I can honestly say I have never been to an irreverent Ordinary Form Mass and the Ordinariate Use Mass I attend each Sunday is more reverent than some, please note ‘some’, of the Extraordinary Form Masses I have attended which have sometimes been so rushed that it was almost like a race to get through it as quickly as possible.
Lets just take the statement above. What is coming through is – a person covers ( using a kleenix if they have to) if they believe in the Real Presence. So this leads to --women who do not cover – are somehow deficient in their belief in the Real Presence.
Head covering was a disciplinary practice of minor importance – which the Church saw fit to not carry forward.
Wasn’t Debbie, in her response to Joey, referring to a specific situation 'back in the 1960s? Not today? And while I am not going to claim causality because I personally think it’s multifactorial, the fact remains that belief in the Real Presence was much higher even in the 1960s than it is today.
My 88 year old mother was mentioning to me just yesterday (and she goes to an OF parish where she’s visiting and finds the young priest very devout) that over the last couple of decades, even in very reverent and fine OF parishes, the atmosphere in the churches is much different from that of her girlhood and youth. She said, "The sense of the sacred is just. . .gone’. Even in a church full of stained glass and statues and candles, ‘happy’ people, etc., one is just walking into a building; a pretty building, a pleasant atmosphere, conviviality, lots of fellowship etc. . .but no real sense of "God’s House’. It’s more like the house of the really nice people who are always the first to volunteer for community events, but the whole focus of the people is on ‘community’. The people could be Christian, Jewish, Buddhist, atheist, whatever, and the atmosphere is based on what the community finds comfortable. That’s why if the community likes ‘smells and bells’ it’s there; if the community likes burlap and bare, it’s there; if they like an ambience of service then the focus is on tangibles (boxes of food set up in back, sign up sheets for rallies, lists of ‘projects’), if they like a ‘diversity’ approach there’s the labyrinth, centering prayer, ‘ecumenical services’ etc.
But God? The God of our Catholic forebears, whatever ethnic/cultural/socioeconomic status as known in any Catholic Church in the U.S., Europe, S. America, etc. and whose presence was still so remarkable that even today Hollywood evokes it by flashing a screen of a church interior from 1940 or before because that’s what even the most ‘progressive Catholic’ knows will be recognized AS "Catholic looking’. . . the presence of THAT God my mother and her contemporaries, and I and mine, and my children and theirs. . .is harder and harder to discern. . .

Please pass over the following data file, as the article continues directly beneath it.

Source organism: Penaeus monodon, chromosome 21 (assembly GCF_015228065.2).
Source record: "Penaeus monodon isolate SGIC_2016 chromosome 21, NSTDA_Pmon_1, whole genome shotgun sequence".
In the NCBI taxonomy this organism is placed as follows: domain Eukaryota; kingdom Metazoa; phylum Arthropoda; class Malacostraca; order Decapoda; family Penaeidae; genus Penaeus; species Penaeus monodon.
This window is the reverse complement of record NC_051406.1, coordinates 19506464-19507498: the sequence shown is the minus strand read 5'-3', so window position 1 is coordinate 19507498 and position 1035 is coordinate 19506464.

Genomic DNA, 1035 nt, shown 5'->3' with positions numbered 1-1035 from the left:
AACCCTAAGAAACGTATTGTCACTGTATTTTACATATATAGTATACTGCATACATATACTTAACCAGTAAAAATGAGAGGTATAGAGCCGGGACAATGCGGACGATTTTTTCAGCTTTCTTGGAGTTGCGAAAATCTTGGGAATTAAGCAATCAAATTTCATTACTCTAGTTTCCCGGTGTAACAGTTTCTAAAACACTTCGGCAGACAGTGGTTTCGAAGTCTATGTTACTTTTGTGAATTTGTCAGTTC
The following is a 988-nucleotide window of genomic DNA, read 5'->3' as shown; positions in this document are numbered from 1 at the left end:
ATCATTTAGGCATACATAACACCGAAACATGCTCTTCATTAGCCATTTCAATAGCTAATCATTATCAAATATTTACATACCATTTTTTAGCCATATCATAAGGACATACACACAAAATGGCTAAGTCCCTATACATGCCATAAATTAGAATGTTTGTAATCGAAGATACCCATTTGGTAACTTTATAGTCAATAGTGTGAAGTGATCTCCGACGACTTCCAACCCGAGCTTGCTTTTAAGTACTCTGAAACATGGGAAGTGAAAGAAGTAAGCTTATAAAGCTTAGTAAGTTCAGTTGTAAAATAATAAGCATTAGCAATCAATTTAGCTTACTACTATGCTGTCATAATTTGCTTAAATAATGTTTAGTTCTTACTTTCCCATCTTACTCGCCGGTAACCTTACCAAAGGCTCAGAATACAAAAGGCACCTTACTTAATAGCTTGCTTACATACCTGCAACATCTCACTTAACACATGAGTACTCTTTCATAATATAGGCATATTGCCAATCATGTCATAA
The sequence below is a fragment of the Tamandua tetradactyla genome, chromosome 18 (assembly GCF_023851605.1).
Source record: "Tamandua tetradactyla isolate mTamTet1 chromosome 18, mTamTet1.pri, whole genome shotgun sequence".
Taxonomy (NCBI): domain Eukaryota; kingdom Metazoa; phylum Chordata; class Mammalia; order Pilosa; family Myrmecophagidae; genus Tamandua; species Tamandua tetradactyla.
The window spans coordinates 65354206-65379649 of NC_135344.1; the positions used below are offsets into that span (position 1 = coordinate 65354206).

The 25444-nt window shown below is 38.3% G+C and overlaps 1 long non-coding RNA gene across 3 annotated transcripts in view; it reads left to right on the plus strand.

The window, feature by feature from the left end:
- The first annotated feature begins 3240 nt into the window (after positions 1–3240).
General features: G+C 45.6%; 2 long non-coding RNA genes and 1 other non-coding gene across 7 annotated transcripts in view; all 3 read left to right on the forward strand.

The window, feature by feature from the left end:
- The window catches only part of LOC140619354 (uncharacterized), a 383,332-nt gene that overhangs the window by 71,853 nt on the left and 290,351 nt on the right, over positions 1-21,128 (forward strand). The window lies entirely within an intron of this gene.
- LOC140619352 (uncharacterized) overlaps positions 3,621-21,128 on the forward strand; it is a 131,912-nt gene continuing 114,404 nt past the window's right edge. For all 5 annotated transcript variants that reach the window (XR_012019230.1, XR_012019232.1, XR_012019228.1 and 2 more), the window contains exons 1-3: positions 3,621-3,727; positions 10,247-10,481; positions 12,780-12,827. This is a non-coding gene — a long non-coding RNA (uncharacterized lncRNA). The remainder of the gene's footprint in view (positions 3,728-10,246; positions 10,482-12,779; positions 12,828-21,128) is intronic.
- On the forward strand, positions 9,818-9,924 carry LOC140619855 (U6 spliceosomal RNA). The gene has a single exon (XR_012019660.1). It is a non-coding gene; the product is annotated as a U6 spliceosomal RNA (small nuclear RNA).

It was – what it was – a disciplinary practice of minor importance – which the Church did not see fit to carry forward.
The problem here is – people going beyond/outside Church teaching by – trying to use Scripture and/or “tying” it to the Real Presence.
How does one measure how reverent a parish is? By head coverings worn by the ladies? By the clothes worn? By if the faithful bow their heads at the entrance of the priest? By if they bow to the Eucharist?
Oh I agree. But it is judgmental to say that those who wear head-coverings are just trying to look pious. I’m not trying to argue that head-coverings should or should not be worn. I’m just saying that those who want to have a good reason to wear it.
Interior disposition cannot be measured.
Not if they have been misled – by false ideologies.
Well, I’m sure some have but not all. And one should not lump them all together.
That’s why I said if . That is not lumping them all together.
No. In this case it is more like liberal Protestants where Scripture can be rendered meaningless because it is claimed to be written for a different time and people. Veiling however could be supported without Holy Scripture by the sensus fidei given its practice throughout Christendom since the very beginning.
As I said prior – going beyond/outside Church teaching-- is the problem.
I am in no way, shape or form saying a woman who doesn’t cover her head is less pious, holy or believing in the RP. My mentor and sponsor through RCIA is the wife of a deacon and she doesn’t veil…and I am certain of her beliefs and reverence. But let’s look at the high number of Catholics who do not believe in the RP today. Forgive me, I do not recall right now what the percentage is, but when I heard it I was shocked and saddened by the high number. I just thought it unnecessary to poke fun of a tradition (napkins/kleenix) from years ago when perhaps it added to more people actually believing. Perhaps if more women did it today, those who do not believe would ask about it and start a much needed conversation.
Thank you. It is exactly my point. I did not see this until after I posted my last.
Again – you are tying 2 together – which the Church Herself does not tie. “Head covering” and belief in the Real Presence.
Head covering was just what it was – a minor discipline with no normative value – which the Catholic Church did not carry over.
You can say stopping a minor discipline has nothing to do with the decline in the belief, but I don’t believe in coincidences. It’s not to say that stopping this discipline is the sole reason for the decline, but I can certainly see how it could add to it. Do you have any insights as to why the decline in the belief?
Church teaching on the matter of “head covering” – over-rides anyone else’s “belief” – of tying “head-covering” with the Real Presence.
And I can honestly say it’s been the exact opposite for me.
Does the Church explicitly say why there has been a decline in the belief in the Real Presence? I would really like to see this. Do you have a link?
Again-- you continue with the agenda of “tying” – what the Church Herself does not tie.